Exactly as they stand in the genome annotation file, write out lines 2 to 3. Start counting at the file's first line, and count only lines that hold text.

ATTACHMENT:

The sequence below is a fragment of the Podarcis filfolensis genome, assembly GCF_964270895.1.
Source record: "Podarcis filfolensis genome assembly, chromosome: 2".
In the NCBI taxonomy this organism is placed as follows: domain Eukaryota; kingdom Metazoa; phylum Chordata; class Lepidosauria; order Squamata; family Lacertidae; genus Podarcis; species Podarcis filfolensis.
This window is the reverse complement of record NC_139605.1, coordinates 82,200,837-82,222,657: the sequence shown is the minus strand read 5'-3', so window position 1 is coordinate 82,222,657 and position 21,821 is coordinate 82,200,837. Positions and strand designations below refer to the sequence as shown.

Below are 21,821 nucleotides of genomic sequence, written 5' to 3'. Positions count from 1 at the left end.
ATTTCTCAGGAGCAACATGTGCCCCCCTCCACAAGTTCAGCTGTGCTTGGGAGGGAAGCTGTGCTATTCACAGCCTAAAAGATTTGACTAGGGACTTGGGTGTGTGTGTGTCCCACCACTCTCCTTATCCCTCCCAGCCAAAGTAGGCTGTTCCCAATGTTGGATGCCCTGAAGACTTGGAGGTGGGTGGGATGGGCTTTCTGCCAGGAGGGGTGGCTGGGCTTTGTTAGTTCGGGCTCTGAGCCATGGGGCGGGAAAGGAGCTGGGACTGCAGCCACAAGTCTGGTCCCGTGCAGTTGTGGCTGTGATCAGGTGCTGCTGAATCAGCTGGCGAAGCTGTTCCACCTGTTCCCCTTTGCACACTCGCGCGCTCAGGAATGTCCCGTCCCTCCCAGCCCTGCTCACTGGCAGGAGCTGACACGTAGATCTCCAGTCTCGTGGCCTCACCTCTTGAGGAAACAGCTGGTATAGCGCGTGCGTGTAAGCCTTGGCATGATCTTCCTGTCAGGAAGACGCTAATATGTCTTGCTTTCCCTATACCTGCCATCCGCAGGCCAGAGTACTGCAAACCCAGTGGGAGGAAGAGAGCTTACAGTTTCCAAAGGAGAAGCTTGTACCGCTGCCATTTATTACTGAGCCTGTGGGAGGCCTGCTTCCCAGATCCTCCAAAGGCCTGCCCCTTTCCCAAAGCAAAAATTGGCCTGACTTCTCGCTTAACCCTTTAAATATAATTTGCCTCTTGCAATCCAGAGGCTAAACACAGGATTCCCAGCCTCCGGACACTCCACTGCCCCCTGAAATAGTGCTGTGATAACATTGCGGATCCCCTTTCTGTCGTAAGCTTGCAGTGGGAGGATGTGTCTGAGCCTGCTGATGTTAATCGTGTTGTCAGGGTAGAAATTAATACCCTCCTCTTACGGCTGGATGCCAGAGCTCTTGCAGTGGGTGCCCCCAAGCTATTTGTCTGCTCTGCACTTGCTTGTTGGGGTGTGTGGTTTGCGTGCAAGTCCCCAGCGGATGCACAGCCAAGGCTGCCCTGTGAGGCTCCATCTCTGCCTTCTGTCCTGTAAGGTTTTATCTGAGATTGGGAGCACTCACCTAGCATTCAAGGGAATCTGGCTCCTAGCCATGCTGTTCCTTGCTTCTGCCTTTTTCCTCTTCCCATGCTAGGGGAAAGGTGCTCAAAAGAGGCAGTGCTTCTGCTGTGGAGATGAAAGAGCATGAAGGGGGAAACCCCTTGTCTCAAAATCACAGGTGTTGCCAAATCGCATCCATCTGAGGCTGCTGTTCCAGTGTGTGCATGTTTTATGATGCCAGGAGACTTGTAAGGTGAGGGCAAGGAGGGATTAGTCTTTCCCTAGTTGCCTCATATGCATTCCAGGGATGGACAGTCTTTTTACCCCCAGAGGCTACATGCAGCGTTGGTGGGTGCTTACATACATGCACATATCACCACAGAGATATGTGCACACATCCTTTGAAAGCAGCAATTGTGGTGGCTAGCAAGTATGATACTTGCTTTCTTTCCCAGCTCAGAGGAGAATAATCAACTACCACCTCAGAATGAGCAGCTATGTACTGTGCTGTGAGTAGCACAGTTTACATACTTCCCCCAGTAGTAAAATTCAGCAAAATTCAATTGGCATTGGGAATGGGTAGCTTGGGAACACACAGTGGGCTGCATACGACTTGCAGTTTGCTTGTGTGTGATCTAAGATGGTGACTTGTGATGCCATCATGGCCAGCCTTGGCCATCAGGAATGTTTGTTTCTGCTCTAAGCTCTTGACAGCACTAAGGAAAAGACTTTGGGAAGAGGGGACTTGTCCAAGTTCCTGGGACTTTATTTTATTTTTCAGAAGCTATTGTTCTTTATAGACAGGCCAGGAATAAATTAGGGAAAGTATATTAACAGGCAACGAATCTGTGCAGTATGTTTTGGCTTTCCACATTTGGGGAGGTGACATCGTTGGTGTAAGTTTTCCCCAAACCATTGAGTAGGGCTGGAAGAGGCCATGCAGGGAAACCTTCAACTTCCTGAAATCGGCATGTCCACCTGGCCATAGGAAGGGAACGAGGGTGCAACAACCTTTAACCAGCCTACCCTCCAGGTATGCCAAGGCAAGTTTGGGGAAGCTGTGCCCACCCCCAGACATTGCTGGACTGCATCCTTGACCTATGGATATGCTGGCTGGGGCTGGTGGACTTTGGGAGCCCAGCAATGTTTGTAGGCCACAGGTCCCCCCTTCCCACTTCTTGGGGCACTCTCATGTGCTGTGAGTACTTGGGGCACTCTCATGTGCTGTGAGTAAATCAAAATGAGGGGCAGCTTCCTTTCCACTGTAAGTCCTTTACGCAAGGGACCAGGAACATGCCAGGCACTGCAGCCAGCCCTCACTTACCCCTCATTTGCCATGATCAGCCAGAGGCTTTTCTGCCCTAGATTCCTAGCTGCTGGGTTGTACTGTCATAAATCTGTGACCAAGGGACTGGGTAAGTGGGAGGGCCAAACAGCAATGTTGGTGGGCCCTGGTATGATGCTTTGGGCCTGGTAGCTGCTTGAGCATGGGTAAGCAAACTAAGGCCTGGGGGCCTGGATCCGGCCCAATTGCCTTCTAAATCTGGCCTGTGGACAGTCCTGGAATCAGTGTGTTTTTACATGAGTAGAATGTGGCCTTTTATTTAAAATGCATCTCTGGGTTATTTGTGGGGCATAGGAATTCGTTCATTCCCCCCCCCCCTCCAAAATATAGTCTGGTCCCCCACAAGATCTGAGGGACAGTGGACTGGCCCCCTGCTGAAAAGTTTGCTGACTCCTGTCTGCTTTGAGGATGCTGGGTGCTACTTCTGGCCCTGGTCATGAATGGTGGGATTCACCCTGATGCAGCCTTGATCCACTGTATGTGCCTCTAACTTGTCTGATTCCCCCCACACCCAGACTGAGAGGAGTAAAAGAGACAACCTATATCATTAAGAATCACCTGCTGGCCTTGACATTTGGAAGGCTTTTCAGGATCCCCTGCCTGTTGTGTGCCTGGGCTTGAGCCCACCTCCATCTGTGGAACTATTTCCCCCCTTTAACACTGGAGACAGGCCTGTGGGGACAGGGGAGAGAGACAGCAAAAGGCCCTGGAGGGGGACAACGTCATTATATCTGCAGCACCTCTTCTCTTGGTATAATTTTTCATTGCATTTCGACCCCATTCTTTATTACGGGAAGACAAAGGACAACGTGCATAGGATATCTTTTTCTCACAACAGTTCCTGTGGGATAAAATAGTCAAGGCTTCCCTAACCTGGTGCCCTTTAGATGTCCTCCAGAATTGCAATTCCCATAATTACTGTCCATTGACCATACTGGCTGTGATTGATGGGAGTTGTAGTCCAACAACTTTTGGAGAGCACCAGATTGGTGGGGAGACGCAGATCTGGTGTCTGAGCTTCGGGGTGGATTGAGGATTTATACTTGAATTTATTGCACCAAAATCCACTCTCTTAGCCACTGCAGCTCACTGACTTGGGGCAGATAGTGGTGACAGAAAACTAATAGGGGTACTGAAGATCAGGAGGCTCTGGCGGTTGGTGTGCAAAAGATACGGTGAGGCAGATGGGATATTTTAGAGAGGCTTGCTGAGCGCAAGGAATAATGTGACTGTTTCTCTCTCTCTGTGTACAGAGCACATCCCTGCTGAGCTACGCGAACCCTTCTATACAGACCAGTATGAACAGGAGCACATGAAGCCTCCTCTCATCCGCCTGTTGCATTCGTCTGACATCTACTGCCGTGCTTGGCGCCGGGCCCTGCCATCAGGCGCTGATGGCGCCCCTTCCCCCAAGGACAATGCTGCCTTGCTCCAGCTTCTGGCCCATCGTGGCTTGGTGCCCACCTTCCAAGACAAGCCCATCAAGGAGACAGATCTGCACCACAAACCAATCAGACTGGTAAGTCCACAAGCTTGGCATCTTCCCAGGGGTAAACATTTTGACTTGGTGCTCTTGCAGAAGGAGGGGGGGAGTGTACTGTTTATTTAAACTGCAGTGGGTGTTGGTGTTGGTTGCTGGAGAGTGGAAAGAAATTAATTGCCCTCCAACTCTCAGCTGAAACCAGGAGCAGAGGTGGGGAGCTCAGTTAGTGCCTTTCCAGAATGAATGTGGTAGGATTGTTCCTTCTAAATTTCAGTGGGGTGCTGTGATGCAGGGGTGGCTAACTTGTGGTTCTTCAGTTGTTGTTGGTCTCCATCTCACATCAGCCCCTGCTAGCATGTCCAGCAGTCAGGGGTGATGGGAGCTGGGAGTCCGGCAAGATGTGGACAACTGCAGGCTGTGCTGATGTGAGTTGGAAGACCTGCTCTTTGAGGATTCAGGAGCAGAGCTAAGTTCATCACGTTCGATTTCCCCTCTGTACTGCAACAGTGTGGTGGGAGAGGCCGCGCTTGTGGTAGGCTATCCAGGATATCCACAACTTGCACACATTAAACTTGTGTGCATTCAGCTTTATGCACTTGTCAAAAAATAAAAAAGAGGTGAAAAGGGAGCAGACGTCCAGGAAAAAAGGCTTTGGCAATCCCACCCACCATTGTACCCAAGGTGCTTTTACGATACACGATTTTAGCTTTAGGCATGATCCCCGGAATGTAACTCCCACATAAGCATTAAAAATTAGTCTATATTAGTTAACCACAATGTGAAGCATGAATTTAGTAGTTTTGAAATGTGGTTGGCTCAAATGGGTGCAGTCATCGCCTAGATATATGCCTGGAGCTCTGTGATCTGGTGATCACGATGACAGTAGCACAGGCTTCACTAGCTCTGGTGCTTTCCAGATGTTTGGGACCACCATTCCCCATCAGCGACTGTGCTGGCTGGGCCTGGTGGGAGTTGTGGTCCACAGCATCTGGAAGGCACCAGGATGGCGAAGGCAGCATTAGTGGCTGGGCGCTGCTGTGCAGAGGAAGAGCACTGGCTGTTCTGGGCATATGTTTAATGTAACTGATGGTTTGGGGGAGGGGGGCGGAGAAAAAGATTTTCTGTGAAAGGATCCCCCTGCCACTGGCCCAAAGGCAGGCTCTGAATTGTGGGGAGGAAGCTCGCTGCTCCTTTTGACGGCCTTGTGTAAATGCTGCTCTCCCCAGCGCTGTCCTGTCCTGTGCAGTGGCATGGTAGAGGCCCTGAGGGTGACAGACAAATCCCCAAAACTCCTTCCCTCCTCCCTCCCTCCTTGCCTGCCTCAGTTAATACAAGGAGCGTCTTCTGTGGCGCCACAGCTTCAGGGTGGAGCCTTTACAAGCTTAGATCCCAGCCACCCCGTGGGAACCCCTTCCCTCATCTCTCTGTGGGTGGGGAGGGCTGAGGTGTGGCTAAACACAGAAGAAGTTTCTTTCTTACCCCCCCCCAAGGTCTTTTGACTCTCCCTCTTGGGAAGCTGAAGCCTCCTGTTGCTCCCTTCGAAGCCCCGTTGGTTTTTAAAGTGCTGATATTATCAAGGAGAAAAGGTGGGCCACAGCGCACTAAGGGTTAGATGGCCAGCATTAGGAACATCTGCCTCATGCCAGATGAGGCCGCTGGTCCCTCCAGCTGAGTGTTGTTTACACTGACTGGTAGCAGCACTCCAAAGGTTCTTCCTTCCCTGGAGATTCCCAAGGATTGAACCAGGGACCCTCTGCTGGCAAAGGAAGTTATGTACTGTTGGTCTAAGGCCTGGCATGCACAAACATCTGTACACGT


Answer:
Source record: "Podarcis filfolensis genome assembly, chromosome: 2".
In the NCBI taxonomy this organism is placed as follows: domain Eukaryota; kingdom Metazoa; phylum Chordata; class Lepidosauria; order Squamata; family Lacertidae; genus Podarcis; species Podarcis filfolensis.